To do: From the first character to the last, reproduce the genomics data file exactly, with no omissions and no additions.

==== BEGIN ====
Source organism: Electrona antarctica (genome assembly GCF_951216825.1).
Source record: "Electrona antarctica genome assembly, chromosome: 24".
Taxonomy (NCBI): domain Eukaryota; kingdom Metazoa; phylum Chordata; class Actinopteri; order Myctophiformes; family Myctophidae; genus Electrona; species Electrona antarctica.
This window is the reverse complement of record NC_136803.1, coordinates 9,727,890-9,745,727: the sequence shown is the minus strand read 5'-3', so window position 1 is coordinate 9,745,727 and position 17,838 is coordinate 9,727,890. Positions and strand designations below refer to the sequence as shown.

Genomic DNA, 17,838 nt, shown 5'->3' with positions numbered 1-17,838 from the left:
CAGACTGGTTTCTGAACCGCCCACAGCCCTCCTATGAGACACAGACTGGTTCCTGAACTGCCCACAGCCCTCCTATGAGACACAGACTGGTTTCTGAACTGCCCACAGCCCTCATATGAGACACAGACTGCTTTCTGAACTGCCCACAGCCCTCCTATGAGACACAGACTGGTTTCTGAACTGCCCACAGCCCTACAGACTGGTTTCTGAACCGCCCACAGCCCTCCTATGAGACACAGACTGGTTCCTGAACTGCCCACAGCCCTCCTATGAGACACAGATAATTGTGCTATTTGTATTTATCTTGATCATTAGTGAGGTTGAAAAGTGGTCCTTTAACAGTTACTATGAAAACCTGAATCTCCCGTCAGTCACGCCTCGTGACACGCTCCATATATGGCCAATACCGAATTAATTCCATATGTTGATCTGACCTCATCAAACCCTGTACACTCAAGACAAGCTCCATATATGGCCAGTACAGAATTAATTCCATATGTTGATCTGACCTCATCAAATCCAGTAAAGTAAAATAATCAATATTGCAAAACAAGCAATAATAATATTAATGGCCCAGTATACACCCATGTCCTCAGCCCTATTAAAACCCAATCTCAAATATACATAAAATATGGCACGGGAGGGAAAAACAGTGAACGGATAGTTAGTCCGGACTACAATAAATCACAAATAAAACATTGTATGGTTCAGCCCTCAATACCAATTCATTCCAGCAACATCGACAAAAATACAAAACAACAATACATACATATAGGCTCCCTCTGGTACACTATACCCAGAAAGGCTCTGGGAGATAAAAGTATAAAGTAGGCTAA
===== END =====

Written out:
Source organism: Electrona antarctica (genome assembly GCF_951216825.1).
Source record: "Electrona antarctica genome assembly, chromosome: 24".
Taxonomy (NCBI): domain Eukaryota; kingdom Metazoa; phylum Chordata; class Actinopteri; order Myctophiformes; family Myctophidae; genus Electrona; species Electrona antarctica.
This window is the reverse complement of record NC_136803.1, coordinates 9,727,890-9,745,727: the sequence shown is the minus strand read 5'-3', so window position 1 is coordinate 9,745,727 and position 17,838 is coordinate 9,727,890. Positions and strand designations below refer to the sequence as shown.

Genomic DNA, 17,838 nt, shown 5'->3' with positions numbered 1-17,838 from the left:
CAGACTGGTTTCTGAACCGCCCACAGCCCTCCTATGAGACACAGACTGGTTCCTGAACTGCCCACAGCCCTCCTATGAGACACAGACTGGTTTCTGAACTGCCCACAGCCCTCATATGAGACACAGACTGCTTTCTGAACTGCCCACAGCCCTCCTATGAGACACAGACTGGTTTCTGAACTGCCCACAGCCCTACAGACTGGTTTCTGAACCGCCCACAGCCCTCCTATGAGACACAGACTGGTTCCTGAACTGCCCACAGCCCTCCTATGAGACACAGATAATTGTGCTATTTGTATTTATCTTGATCATTAGTGAGGTTGAAAAGTGGTCCTTTAACAGTTACTATGAAAACCTGAATCTCCCGTCAGTCACGCCTCGTGACACGCTCCATATATGGCCAATACCGAATTAATTCCATATGTTGATCTGACCTCATCAAACCCTGTACACTCAAGACAAGCTCCATATATGGCCAGTACAGAATTAATTCCATATGTTGATCTGACCTCATCAAATCCAGTAAAGTAAAATAATCAATATTGCAAAACAAGCAATAATAATATTAATGGCCCAGTATACACCCATGTCCTCAGCCCTATTAAAACCCAATCTCAAATATACATAAAATATGGCACGGGAGGGAAAAACAGTGAACGGATAGTTAGTCCGGACTACAATAAATCACAAATAAAACATTGTATGGTTCAGCCCTCAATACCAATTCATTCCAGCAACATCGACAAAAATACAAAACAACAATACATACATATAGGCTCCCTCTGGTACACTATACCCAGAAAGGCTCTGGGAGATAAAAGTATAAAGTAGGCTAA